I would say that Keith Law’s rating, if based on statistics, would only be correct from one point of view. The bottom line is that Nathan Eovaldi has added a weapon and it has been a good one for him. The pitch has been a bit transforming and could really aid in his Eovolution.

Just to give you an idea of how far he has Eovolved this season, in April, May and June, Eovaldi pitched 82.1 innings and gave up 105 hits. Yeesh. In July and August, Eovaldi has pitched 46.2 innings and has given up 49 hits. That is much better. His batting average against has gone down every month this season.

And the pitch is very important because his other pitches all rate below average except for the two-seam fastball which is slightly above average.

All I know is that earlier in the season, I cringed at the prospect of an Eovaldi start. Now, I sort of look forward to them. I am looking forward to watching him today as the Yankees attempt to sweep the Twins!

That Happened Fast

Welcome to second place, Yankee fans. That happened quickly didn’t it? Thirteen days ago, the Yankees had a seven game lead in the division. Now they are a half a game behind the Blue Jays. I suppose if there is any good news, they are still two and a half games up in the wild card standings. The other good news is that this collapse did not happen at the end of the season. Gene Mauch is safe in that legacy.

What happened here? The bottom line is pretty easy to see. The Blue Jays have won ten in a row and seem incapable of losing (at the moment) while the Yankees have gone 3-7 in that stretch and have lost their last five in a row. Yes, that will do it right there.

If you dig deeper, then two trends emerge: The offense has tanked and the bullpen is built to protect leads, not ties. Let’s start with the offense.

The top of the order has been brutal. When Jacoby Ellsbury came off the disabled list, he was batting over .300 with an on-base percentage over .400. Brent Gardner had a batting average over .300 and an on-base percentage over .390. Ellsbury is now batting .260 with an on-base percentage of .330. He has an OPS of .507 over his last 28 days.

Gardner has a .548 OPS in that same time span and has dropped to .282 / .365. Neither has stolen a base in those last 28 days. The dynamic duo has been inert.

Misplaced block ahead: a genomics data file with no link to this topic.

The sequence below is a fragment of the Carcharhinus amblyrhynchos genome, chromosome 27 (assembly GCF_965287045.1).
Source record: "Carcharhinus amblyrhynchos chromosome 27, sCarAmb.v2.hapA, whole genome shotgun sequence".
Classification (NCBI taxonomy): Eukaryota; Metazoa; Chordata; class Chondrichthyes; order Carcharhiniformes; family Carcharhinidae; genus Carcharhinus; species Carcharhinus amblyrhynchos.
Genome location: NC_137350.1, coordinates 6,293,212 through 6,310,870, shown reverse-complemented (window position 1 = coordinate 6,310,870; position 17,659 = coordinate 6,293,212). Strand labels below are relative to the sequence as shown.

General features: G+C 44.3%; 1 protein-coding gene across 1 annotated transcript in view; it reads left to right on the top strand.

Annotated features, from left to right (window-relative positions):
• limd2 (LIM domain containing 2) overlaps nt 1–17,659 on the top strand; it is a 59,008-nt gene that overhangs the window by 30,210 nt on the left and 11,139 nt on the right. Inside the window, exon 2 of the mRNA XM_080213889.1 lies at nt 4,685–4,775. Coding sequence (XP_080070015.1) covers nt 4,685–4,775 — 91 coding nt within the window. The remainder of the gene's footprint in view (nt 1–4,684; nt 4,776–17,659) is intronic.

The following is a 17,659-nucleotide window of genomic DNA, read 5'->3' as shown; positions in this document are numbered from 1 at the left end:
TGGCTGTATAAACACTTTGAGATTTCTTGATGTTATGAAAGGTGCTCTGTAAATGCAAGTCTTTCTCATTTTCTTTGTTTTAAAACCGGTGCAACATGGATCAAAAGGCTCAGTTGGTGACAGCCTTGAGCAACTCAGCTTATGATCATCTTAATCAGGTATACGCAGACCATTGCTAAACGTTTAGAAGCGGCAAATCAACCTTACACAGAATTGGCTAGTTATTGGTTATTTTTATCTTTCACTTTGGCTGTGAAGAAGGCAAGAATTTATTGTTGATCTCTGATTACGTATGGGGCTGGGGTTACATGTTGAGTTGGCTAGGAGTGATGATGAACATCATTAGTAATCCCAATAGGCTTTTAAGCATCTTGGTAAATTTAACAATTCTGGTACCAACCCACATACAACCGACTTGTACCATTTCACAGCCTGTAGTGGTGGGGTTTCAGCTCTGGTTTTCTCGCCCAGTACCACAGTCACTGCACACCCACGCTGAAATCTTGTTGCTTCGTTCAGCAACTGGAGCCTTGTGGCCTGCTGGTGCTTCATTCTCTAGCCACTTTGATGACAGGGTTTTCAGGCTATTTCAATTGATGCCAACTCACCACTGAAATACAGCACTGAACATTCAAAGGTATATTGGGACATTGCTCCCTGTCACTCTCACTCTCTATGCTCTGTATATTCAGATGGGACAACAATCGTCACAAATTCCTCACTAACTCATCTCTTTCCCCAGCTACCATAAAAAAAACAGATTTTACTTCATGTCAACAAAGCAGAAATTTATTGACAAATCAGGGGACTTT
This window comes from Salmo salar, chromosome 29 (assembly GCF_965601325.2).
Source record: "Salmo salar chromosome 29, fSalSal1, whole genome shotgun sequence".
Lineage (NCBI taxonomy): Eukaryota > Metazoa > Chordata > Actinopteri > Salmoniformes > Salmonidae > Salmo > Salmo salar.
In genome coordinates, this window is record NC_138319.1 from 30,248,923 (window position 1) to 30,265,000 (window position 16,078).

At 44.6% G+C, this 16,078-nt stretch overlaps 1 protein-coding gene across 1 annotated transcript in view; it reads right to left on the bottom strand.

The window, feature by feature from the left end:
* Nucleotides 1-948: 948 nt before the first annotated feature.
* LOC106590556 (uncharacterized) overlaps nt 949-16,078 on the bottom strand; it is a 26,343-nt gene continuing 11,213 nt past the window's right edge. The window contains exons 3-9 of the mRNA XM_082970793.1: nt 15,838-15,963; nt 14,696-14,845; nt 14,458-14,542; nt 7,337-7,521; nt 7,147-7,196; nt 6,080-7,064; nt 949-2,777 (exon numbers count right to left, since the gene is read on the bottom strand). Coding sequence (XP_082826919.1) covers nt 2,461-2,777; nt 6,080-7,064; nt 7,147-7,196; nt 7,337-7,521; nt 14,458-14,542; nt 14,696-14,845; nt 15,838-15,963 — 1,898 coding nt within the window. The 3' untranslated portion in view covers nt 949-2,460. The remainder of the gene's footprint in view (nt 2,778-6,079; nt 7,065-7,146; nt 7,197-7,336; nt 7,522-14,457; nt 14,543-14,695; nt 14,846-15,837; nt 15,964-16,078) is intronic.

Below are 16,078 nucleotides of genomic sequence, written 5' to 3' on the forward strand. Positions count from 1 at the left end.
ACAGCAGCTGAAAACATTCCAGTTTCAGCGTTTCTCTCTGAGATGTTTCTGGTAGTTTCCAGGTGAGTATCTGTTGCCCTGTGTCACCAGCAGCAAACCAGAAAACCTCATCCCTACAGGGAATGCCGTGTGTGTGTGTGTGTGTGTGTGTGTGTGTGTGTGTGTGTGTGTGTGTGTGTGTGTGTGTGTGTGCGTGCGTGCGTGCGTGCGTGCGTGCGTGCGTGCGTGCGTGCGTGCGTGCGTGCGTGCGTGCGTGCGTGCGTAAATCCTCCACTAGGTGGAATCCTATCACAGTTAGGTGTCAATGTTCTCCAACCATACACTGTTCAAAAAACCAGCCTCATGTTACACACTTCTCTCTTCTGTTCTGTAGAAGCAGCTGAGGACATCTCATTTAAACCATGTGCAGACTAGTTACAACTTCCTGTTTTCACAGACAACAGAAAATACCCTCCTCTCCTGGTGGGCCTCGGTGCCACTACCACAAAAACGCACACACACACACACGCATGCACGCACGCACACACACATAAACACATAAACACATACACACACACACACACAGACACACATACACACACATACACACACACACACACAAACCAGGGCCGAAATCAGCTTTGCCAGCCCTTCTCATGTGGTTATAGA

But the lack of offense over the last seven games in particular cannot be handed to Gardner and Ellsbury alone. The second base duo has been pathetic. Over the last seven days, the sour duo of Stephen Drew and Brendan Ryan have gone a combined 2-21 with no walks. Each has one hit in the past week. Drew’s one hit was a homer so his BABIP is .000 over that time frame, which has to make you laugh (if not cry).

Ryan came back from his most recent DL stint with a hot few games but again is the Brendan Ryan we all love to hate. As Brad lamented last week, how this has been allowed to continue halfway through August is truly amazing. It has been so bad that some are clamoring for a broken down,, aged Chase Utley to come and rescue the team. Seriously!?

Oh yes, the Yankees traded for a guy who can play second. His ghost is flying around somewhere.

The fans have come to expect so much from Mark Teixeira, Alex Rodriguez and Brian McCann. They are all having great seasons. When teams handle them or at least keep somewhat of a lid on them, the rest of the offense has to be capable of putting some runs on the board. This current Yankees team cannot. And that is why, after scoring 90 runs in nine games, the Yankees have scored nine in their last seven.

Watching the game last night, my stomach started sinking when CC Sabathia gave up his first run to allow the Indians to tie the game. When the Indians scored their second run with a gut-wrenching, two-out base hit, the spirit of gloom settled in. The great Yankees’ bullpen is very good with a lead and built for a lead. When there isn’t one and the offense cannot muster anything late and close, the bullpen becomes great at protecting ties or one-run deficits.

That is a good reason why the Yankees are 2-7 in extra-inning games this season and 1-4 in the team’s last five one-run games.

In a stretch like this, you always have to wonder if the team has just gone incredibly cold or if the team has just run into a bunch of hot pitchers. Or is it a combination of the two?  It does seem like all the team has faced the last nine games are knuckleball pitchers and flame throwers. It has the feel of that last playoff series against the Tigers doesn’t it?

There is still time this season and, like I said, at least this collapse didn’t happen the last week of September. The Blue Jays will not stay this hot. The Yankees will hit again (except at second base), Girardi will someday figure out not to bat Chris Young against right-handed pitchers and the bullpen can go back to protecting leads instead of holding the fort while the cavalry never comes. And who knows, Ellsbury and Gardner may steal a base again someday.